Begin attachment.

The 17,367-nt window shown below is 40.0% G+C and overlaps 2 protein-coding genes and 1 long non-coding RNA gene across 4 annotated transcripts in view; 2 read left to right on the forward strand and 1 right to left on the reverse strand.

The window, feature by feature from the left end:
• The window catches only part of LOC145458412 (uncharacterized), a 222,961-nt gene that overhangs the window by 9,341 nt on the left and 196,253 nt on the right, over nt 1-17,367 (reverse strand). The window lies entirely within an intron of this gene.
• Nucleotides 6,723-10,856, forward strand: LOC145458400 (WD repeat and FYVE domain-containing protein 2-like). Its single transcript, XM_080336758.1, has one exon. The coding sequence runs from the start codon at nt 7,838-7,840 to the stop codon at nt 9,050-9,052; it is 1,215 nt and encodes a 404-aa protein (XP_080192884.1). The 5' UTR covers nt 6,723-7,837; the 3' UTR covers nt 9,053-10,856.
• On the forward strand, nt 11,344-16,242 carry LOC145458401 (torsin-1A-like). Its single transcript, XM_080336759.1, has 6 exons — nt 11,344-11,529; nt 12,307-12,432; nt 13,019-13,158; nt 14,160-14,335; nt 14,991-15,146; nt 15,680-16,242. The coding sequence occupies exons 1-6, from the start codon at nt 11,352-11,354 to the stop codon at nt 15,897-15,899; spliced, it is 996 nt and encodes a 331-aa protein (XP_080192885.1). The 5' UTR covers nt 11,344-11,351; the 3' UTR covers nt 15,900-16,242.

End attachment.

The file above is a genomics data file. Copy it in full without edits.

The 17,367-nt window shown below is 40.0% G+C and overlaps 2 protein-coding genes and 1 long non-coding RNA gene across 4 annotated transcripts in view; 2 read left to right on the forward strand and 1 right to left on the reverse strand.

The window, feature by feature from the left end:
• The window catches only part of LOC145458412 (uncharacterized), a 222,961-nt gene that overhangs the window by 9,341 nt on the left and 196,253 nt on the right, over nt 1-17,367 (reverse strand). The window lies entirely within an intron of this gene.
• Nucleotides 6,723-10,856, forward strand: LOC145458400 (WD repeat and FYVE domain-containing protein 2-like). Its single transcript, XM_080336758.1, has one exon. The coding sequence runs from the start codon at nt 7,838-7,840 to the stop codon at nt 9,050-9,052; it is 1,215 nt and encodes a 404-aa protein (XP_080192884.1). The 5' UTR covers nt 6,723-7,837; the 3' UTR covers nt 9,053-10,856.
• On the forward strand, nt 11,344-16,242 carry LOC145458401 (torsin-1A-like). Its single transcript, XM_080336759.1, has 6 exons — nt 11,344-11,529; nt 12,307-12,432; nt 13,019-13,158; nt 14,160-14,335; nt 14,991-15,146; nt 15,680-16,242. The coding sequence occupies exons 1-6, from the start codon at nt 11,352-11,354 to the stop codon at nt 15,897-15,899; spliced, it is 996 nt and encodes a 331-aa protein (XP_080192885.1). The 5' UTR covers nt 11,344-11,351; the 3' UTR covers nt 15,900-16,242.